Munich, 26 June 1997 (RFE/RL) -- Germany's federal parliament will discuss tomorrow whether the expansion of NATO should cover only Poland, Hungary and the Czech Republic in the first round or should also include Romania and Slovenia.
Political experts in Bonn said the debate is unlikely to produce a concrete recommendation for Chancellor Helmut Kohl to take to the NATO summit meeting in Madrid next month. But it should provide a rare public discussion on the rationale for offering immediate admission to some Central European countries while postponing it for others.
A Bonn foreign office spokesman said this week the German government assumes that the first round will be limited to three because of the refusal of the United States to accept others.
"The United States is the most powerful member of the alliance," one official said. "The security guarantees in the NATO Treaty depend largely on American nuclear power. In practice, it is not possible to find a solution against the will of the West's leading power."
The official said the Government itself had no strong views on the number to be included in the first round. "The Government can live with three, four or five new members," he said. "There are good arguments for all these solutions." In the internal Government discussions, Foreign Minister Klaus Kinkel is said to have supported the addition of Slovenia as a stable, post-Yugoslav state. Defense Minister Volker Ruehe is said to be satisfied with only three new members in the first round but has argued for a second round in the near future.
Experts said Germany's main opposition party, the SPD, is expected to urge the inclusion of Romania and Slovenia for political and security reasons.
Government officials said America's strong views on expansion were reiterated at last weekend's G-7 summit meeting in Denver, which was also attended by Russian President Boris Yeltsin.
"President Clinton made it extremely clear he would not ask the Senate to approve the admission of more than three countries at this time," a German foreign office spokesman said. He also quoted U.S. Secretary of State Madeleine Albright as having told Kinkel: "Three and no more. That is our last word".
According to German officials both Clinton and Albright argued that there was a better chance of the U.S. Congress ratifying three new members, if only for financial reasons. They argued that the addition of Slovenia and Romania at this time could lead to severe resistance in Congress.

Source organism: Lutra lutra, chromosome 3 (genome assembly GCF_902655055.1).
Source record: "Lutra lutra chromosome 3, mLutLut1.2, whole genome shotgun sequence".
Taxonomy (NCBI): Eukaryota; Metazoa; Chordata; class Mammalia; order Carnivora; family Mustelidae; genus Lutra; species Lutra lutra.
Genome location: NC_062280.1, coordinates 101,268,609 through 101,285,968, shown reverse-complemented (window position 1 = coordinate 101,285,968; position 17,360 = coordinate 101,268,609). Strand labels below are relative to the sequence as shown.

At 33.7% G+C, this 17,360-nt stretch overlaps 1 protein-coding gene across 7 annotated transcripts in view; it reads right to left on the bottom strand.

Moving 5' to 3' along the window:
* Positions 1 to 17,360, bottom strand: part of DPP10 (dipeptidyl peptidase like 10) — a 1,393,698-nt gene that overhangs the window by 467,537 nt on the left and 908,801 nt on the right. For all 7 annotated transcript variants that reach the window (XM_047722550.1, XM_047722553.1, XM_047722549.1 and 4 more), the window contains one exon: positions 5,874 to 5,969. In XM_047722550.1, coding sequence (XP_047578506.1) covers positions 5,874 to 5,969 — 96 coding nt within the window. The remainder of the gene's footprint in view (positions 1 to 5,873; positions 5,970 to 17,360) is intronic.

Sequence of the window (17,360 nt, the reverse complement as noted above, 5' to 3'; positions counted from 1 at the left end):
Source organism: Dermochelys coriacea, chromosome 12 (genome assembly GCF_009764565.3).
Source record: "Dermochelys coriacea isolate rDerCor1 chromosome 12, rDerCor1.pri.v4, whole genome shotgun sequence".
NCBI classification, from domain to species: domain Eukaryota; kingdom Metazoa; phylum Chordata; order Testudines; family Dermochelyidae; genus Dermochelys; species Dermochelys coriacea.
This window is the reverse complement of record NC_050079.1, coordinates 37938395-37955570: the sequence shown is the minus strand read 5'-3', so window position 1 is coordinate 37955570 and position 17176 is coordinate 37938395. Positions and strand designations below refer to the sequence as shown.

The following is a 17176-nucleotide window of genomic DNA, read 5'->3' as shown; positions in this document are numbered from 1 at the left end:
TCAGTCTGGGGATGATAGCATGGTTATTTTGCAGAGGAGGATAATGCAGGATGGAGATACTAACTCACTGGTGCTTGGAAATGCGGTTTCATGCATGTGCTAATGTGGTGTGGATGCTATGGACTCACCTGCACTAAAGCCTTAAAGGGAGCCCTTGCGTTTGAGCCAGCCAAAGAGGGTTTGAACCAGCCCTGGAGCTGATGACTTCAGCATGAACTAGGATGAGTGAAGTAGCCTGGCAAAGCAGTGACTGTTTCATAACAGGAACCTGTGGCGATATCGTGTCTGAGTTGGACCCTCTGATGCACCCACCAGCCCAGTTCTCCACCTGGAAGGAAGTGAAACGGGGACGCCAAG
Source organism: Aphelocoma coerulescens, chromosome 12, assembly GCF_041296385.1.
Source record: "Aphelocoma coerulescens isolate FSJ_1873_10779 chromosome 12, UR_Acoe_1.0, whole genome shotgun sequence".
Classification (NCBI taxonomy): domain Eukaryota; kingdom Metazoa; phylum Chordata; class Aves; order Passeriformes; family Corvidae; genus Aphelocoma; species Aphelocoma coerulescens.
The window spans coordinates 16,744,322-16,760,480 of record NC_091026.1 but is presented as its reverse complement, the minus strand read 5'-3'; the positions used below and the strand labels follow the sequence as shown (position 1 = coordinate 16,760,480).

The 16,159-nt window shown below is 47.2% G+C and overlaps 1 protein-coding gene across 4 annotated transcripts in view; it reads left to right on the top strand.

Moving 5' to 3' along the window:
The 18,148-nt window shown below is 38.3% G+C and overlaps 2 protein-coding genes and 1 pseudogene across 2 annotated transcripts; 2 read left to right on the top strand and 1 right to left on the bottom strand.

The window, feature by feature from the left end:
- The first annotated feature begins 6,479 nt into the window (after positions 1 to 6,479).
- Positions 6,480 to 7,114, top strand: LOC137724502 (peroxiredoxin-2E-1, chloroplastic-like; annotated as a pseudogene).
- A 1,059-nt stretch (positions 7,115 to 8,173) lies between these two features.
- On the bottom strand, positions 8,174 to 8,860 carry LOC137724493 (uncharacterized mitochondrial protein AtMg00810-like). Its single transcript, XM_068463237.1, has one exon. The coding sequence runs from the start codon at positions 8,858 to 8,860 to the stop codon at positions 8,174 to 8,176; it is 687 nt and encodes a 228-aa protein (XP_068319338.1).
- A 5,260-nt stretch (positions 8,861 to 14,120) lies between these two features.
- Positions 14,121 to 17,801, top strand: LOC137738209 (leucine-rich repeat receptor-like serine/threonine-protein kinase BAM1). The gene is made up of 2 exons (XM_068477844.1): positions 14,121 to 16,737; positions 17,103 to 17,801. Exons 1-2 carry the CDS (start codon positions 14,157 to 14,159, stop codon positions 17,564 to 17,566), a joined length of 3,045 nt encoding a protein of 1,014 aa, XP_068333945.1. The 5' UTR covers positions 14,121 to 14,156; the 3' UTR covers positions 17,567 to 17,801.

The inclusion of new members must be ratified by the parliaments of all 16 NATO members, including the U.S. Congress. In the U.S. some members of Congress have already criticized the cost of introducing new countries.
There are many estimates of what these costs could be. A 31-page report submitted to the U.S. Congress in February this year estimated that including just three new members -- Hungary, the Czech Republic and Poland -- would cost up to $35 billion over the next 12 years. It estimated that the U.S. contribution would be about $200 million a year. The report anticipated that the three new NATO members would cover about 35 per cent of enlargement costs themselves, the U.S. would pay 15 per cent and the other current members of NATO would contribute 50 per cent.
Some other American estimates have been considerably higher. On the other hand, some European countries have produced lower estimates.
Both Romania and Slovenia continue to argue strongly in favor of admission to NATO in the first round. Romania, in particular, has made membership a national cause. Last week Romanian television carried an extensive program on the whole issue with commentators arguing strongly for Romania's inclusion.
But critics say some sections of Romania's public apparently have false ideas about what membership would mean. A foreign diplomat in Bucharest said some Romanians apparently believe that membership will allow them visa-free travel to western Europe. "This is simply not true," he said. "One only needs to look at Turkey. It has been a member of NATO for a long time but its people do not have easy entry to west European countries."
The strongest support for Romania and Slovenia comes from France. German diplomats say that at the Denver summit French President Jacques Chirac continued to insist on their inclusion and made clear he would continue to press their case in Madrid. Eight other members of NATO have also indicated varying degrees of support for the inclusion of Romania and Slovenia. They are Greece, Italy, Spain, Portugal, Luxembourg, Belgium, Turkey and Canada.